Modeling the effects of knots in Structural Timber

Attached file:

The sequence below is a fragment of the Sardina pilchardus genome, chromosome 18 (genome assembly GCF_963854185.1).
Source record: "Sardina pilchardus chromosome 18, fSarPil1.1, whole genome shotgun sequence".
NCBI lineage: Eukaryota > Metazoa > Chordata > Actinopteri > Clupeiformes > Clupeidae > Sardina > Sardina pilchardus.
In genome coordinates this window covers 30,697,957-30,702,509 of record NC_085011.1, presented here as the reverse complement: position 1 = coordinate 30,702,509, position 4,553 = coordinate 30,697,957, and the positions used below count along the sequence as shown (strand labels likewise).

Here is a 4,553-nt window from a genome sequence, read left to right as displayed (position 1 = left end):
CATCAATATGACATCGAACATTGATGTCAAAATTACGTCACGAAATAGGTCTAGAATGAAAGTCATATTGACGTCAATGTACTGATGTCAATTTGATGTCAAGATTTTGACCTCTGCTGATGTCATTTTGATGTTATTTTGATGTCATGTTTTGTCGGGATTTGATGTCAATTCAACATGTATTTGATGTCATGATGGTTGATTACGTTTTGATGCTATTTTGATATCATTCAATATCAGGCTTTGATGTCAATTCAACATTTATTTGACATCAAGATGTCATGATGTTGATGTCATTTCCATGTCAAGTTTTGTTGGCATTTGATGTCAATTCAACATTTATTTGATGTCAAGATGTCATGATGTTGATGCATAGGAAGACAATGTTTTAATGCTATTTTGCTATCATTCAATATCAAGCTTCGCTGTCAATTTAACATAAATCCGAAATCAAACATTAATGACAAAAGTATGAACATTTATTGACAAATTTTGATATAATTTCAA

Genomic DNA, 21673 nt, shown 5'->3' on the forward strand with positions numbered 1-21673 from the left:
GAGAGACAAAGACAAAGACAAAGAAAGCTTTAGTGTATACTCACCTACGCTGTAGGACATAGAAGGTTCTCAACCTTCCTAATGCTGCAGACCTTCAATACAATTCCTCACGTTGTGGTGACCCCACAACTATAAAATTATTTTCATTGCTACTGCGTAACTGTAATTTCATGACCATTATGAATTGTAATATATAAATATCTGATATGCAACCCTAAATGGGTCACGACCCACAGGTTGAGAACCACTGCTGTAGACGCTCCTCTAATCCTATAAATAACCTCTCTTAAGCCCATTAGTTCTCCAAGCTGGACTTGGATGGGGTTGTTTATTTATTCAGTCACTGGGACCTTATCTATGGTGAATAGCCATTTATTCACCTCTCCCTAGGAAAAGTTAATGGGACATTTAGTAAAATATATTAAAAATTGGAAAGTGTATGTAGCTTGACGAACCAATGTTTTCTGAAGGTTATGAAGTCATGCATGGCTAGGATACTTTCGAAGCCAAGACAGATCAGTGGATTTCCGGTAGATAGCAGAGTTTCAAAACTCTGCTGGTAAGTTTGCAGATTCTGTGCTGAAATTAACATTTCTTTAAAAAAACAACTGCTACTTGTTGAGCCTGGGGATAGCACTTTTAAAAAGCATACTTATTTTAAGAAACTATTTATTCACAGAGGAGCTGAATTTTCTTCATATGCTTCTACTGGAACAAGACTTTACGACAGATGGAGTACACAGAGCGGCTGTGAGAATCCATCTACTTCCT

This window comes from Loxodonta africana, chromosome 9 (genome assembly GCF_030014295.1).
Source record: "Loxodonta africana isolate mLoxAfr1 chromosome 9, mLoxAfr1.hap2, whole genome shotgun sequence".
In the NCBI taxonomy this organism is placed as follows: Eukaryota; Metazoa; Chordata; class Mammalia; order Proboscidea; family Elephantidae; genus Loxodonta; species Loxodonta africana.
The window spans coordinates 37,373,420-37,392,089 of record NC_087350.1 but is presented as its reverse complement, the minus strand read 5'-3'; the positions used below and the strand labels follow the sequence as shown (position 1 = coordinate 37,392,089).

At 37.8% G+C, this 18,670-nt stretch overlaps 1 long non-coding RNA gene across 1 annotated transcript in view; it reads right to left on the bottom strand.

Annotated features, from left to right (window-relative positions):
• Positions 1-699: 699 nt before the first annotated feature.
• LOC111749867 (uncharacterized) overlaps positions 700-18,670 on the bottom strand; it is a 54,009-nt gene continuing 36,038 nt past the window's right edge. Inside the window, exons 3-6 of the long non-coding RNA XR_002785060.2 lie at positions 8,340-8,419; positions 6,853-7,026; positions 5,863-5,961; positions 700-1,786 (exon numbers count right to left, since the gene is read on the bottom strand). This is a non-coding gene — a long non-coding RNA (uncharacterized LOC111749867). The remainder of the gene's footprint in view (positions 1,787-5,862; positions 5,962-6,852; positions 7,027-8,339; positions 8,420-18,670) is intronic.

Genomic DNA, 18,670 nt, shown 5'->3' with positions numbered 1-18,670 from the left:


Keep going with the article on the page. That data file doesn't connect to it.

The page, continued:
Sammanfattning: The main purpose of the pursued research is to increase knowledge of the effects of knots in structural timber so that characteristics of weaker timber may be determined and applied to improve current grading techniques. In the process, a three-dimensional fiber paradigm was established, which describes variations of local principle material axes in timber containing knots. The adaptability of the paradigm allows practically any softwood knot and its effect on surrounding wood material to be modeled with an accuracy that is limited only by input data. In the description of the fiber paradigm, considerations are given to Shigo’s knot formation theory, which predicts two separate patterns of fiber direction within annual growth layers related to live knots. In order to determine the possibility to practically and non-destructively predict local material directions in structural timber with the three-dimensional fiber paradigm, variations of knot and knot bump geometry and related fiber disturbance of eleven knots from two trees of Nordic Spruce (Picea Abies) grown in Southern Sweden were analyzed. Results showed that the paradigm could be calibrated to describe measured projected fiber orientations in the radial and tangential planes from two visual knot parameters with a coefficient of correlation R2=0.88. Spiral grain was considered in the investigation, and was shown to correspond well to results from previous research on Nordic Spruce. When modeling the mechanical behavior of timber containing knots, variation of material properties within the stem wood, and the effect of altering fiber patterns within a single annual growth layer were modeled with the principles of homogenization and assumed constant material properties of the earlywood, transientwood, and latewood. Flatwise bending stiffness along a timber beam was predicted numerically with the model and compared to measured values. The results indicated that the proposed model of the effect of knots on sawn timber, and the assumed properties of earlywood, transientwood, and latewood in relation to variations of annual ring thickness throughout the beam account for the measured variations of stiffness. The results also suggest that variation of annual ring thickness may cause larger variations in stiffness than the distribution and properties of knots along the beam. The derived and verified model of knot effects on sawn timber was applied to predict the severity of stress states for various knot positions in tensile loaded timber members. From these results a definition of a critical knot was derived. The applicability of the critical knot definition was analyzed in relation to actual tensile load carrying capacities experimentally determined for structural timber. Based on these results it is concluded that the derived critical knot definition offers an efficient method to sort out particularly weak members (tensile capacity less than 20 MPa).
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